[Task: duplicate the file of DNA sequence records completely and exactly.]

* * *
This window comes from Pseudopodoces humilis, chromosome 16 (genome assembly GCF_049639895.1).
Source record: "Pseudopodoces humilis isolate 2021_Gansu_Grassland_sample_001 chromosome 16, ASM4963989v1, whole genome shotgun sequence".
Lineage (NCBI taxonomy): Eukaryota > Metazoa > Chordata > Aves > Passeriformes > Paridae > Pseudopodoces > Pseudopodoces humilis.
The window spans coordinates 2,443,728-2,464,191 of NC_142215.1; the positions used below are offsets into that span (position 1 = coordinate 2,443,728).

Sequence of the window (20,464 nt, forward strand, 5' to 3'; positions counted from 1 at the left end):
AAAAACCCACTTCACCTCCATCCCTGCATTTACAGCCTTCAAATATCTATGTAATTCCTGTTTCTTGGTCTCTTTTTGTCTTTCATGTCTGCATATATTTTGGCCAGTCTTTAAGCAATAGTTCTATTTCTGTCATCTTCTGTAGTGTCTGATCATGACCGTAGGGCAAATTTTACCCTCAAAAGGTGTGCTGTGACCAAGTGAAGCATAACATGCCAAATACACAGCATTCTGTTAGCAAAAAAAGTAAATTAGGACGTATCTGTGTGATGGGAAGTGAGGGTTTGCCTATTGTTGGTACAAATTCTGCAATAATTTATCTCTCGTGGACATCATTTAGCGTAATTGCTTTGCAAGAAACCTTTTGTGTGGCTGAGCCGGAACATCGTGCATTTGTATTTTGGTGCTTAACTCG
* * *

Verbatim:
This window comes from Pseudopodoces humilis, chromosome 16 (genome assembly GCF_049639895.1).
Source record: "Pseudopodoces humilis isolate 2021_Gansu_Grassland_sample_001 chromosome 16, ASM4963989v1, whole genome shotgun sequence".
Lineage (NCBI taxonomy): Eukaryota > Metazoa > Chordata > Aves > Passeriformes > Paridae > Pseudopodoces > Pseudopodoces humilis.
The window spans coordinates 2,443,728-2,464,191 of NC_142215.1; the positions used below are offsets into that span (position 1 = coordinate 2,443,728).

Sequence of the window (20,464 nt, forward strand, 5' to 3'; positions counted from 1 at the left end):
AAAAACCCACTTCACCTCCATCCCTGCATTTACAGCCTTCAAATATCTATGTAATTCCTGTTTCTTGGTCTCTTTTTGTCTTTCATGTCTGCATATATTTTGGCCAGTCTTTAAGCAATAGTTCTATTTCTGTCATCTTCTGTAGTGTCTGATCATGACCGTAGGGCAAATTTTACCCTCAAAAGGTGTGCTGTGACCAAGTGAAGCATAACATGCCAAATACACAGCATTCTGTTAGCAAAAAAAGTAAATTAGGACGTATCTGTGTGATGGGAAGTGAGGGTTTGCCTATTGTTGGTACAAATTCTGCAATAATTTATCTCTCGTGGACATCATTTAGCGTAATTGCTTTGCAAGAAACCTTTTGTGTGGCTGAGCCGGAACATCGTGCATTTGTATTTTGGTGCTTAACTCG